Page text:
Snowmachining the Nelchina Glacier
March 22, 1997
Every time we drive north on the Glenn Highway from Anchorage, we see the Nelchina Glacier off to the right in the Chugach Mountains. It looks so alluring! I longed to explore it! We'd heard that people snowmachine up the glacier, across the mountains, and down the Valdez Glacier into Valdez. For awhile, there were commercial guides taking people on that trip (meaning there would be relatively safe, established trails).
Logistics were never favorable. We couldn't take the dog that far by snowmachine. We'd have to make arrangements to stay overnight in Valdez and snowmachine back the next day or find someone to meet us in Valdez and drive us back to our vehicle. Bad weather would mess up the best of plans.
Friends had planned a snowmachine trip on the Nelchina Glacier one spring some years earlier. Dennis was at the homestead, with which there was no communication at the time. He was supposed to join me at Eureka Lodge Friday night and we'd all snowmachine to the glacier on Saturday. He didn't show up. Our friends went on ahead. I hoped to catch up to them with Dennis when he arrived. He never showed. Turned out that, although it was clear at Eureka, the weather was miserable at the cabin and he'd wisely decided to stay where he was.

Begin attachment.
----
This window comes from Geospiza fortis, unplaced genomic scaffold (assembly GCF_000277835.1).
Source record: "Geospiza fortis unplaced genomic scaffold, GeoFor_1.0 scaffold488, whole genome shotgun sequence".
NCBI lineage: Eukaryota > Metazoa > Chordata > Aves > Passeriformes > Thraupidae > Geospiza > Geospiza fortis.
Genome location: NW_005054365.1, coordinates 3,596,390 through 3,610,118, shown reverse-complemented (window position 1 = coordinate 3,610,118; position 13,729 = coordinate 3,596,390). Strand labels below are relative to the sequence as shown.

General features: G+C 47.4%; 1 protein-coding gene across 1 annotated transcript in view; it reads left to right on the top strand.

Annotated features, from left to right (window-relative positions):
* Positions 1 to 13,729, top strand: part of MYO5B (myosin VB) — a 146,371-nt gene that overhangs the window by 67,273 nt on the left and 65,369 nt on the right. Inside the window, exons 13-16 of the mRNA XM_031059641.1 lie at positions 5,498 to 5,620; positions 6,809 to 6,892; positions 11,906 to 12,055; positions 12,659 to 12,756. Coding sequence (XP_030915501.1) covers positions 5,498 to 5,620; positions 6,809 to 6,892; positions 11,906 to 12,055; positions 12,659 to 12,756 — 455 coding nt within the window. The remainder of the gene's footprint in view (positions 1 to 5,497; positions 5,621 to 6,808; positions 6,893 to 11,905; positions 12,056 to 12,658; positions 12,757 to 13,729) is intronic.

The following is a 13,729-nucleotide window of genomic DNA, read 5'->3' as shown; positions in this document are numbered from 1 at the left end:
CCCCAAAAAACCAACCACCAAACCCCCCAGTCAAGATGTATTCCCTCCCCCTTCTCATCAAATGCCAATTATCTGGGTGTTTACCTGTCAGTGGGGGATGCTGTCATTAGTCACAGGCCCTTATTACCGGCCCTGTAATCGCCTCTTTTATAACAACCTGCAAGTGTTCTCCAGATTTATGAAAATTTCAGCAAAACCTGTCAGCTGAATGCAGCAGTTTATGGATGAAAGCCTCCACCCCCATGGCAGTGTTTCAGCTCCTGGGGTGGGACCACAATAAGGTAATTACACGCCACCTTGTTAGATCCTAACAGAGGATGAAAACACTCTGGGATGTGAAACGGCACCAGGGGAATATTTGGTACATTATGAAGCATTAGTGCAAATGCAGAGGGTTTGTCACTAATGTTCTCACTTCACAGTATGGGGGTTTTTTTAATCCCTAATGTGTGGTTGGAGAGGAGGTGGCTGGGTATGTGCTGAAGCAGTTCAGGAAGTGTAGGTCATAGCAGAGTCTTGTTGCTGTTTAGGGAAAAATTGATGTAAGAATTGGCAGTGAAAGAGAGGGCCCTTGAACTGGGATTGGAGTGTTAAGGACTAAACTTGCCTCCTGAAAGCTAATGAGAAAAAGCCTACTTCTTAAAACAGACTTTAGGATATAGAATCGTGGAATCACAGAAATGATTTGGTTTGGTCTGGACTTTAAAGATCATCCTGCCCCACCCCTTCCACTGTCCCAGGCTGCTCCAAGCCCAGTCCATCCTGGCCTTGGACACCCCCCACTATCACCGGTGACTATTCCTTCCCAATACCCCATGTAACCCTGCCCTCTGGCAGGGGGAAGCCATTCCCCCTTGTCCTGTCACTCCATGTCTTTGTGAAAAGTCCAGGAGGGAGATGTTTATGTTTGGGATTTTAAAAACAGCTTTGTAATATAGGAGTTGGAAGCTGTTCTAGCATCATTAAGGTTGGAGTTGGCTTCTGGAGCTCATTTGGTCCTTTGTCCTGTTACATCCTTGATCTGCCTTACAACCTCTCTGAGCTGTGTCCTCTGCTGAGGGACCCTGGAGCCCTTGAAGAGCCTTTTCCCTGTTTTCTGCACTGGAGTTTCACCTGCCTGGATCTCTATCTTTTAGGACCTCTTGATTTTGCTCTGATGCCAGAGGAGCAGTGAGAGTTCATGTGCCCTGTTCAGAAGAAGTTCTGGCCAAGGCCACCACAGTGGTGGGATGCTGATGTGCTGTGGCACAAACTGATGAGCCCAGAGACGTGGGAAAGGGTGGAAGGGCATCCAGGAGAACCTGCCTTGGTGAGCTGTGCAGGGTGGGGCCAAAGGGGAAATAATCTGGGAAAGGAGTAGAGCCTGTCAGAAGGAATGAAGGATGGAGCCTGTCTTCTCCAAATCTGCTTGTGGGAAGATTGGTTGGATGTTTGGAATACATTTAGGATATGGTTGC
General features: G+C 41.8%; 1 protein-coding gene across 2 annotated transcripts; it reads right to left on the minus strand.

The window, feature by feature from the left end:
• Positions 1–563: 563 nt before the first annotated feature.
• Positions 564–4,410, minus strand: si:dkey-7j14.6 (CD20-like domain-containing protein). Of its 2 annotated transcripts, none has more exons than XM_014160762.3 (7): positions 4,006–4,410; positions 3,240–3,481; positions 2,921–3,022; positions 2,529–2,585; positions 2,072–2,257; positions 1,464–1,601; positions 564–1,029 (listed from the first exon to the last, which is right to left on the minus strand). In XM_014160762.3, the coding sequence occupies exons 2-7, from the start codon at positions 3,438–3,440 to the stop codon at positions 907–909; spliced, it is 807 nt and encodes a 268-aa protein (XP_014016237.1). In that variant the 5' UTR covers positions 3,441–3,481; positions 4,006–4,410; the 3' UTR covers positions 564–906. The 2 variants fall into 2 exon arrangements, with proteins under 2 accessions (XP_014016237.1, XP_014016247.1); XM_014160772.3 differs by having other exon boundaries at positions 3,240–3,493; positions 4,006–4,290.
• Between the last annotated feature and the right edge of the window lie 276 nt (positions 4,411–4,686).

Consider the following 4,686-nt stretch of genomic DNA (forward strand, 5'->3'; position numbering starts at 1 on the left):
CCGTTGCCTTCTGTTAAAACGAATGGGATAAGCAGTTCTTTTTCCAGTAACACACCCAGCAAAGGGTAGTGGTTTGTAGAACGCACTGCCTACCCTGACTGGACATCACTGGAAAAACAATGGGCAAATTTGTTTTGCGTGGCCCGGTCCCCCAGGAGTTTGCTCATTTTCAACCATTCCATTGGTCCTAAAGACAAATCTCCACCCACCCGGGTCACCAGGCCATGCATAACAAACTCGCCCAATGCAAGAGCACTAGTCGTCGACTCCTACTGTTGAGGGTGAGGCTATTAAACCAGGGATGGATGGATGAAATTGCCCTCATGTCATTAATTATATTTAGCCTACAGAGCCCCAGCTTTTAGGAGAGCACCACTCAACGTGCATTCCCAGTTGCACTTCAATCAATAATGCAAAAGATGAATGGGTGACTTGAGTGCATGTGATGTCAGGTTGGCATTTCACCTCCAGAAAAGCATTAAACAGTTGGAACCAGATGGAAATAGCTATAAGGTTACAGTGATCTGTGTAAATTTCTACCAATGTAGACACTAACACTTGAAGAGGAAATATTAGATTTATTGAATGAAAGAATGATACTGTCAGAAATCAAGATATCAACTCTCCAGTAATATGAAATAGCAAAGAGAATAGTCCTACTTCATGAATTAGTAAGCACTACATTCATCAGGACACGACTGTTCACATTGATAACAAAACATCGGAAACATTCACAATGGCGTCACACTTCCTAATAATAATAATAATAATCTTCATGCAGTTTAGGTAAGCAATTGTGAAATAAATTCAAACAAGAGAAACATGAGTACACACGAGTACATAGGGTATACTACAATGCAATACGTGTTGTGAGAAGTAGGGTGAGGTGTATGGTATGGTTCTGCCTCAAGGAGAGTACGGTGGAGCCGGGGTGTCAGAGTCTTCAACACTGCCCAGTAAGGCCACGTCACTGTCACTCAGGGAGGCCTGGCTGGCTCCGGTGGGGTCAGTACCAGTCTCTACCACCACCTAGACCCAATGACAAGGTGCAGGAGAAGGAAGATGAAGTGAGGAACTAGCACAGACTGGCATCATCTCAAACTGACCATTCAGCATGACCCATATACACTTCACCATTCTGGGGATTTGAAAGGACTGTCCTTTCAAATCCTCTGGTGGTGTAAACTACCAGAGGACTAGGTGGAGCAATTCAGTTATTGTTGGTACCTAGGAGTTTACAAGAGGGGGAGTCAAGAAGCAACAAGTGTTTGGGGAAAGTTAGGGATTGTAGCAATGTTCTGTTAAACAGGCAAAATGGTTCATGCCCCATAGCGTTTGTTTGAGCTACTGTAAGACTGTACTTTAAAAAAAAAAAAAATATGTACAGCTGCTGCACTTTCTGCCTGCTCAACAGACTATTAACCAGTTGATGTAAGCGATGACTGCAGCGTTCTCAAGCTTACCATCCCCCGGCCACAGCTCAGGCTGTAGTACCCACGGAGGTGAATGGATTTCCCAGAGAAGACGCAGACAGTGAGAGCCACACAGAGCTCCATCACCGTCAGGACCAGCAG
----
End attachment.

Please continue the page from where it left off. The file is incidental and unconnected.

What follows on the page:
This year, 1997, we decided to go for it. Dennis had a brand new Ski-Doo 670 Summit and I had my faithful Indy Lite. There are some very steep sections on the approach to the glacier. Dennis' machine turned on its side and wouldn't restart, for hours, despite all his best efforts. Finally we got it going and climbed up onto the glacier in late afternoon. It was a highlight of my life. My only regret is that we've never been back.
Since then, a few people have fallen into crevasses and been rescued. In 2011, David Joerg, 54, stepped off his machine to take pictures and plunged through an ice bridge into a 60-foot crevasse, where he survived for seven hours before Troopers rescued him by helicopter. In 2013, a 9-year-old boy plunged with his machine into an ice hole on a different glacier and was killed when his snowmachine fell on top of him.
Snowmachining on a glacier is a bit more risky than snowmachining on land, but you can't beat the scenery!
Go on to read Goldie, the Dog
Source: www.SusanCAnthony.com, ©Susan C. Anthony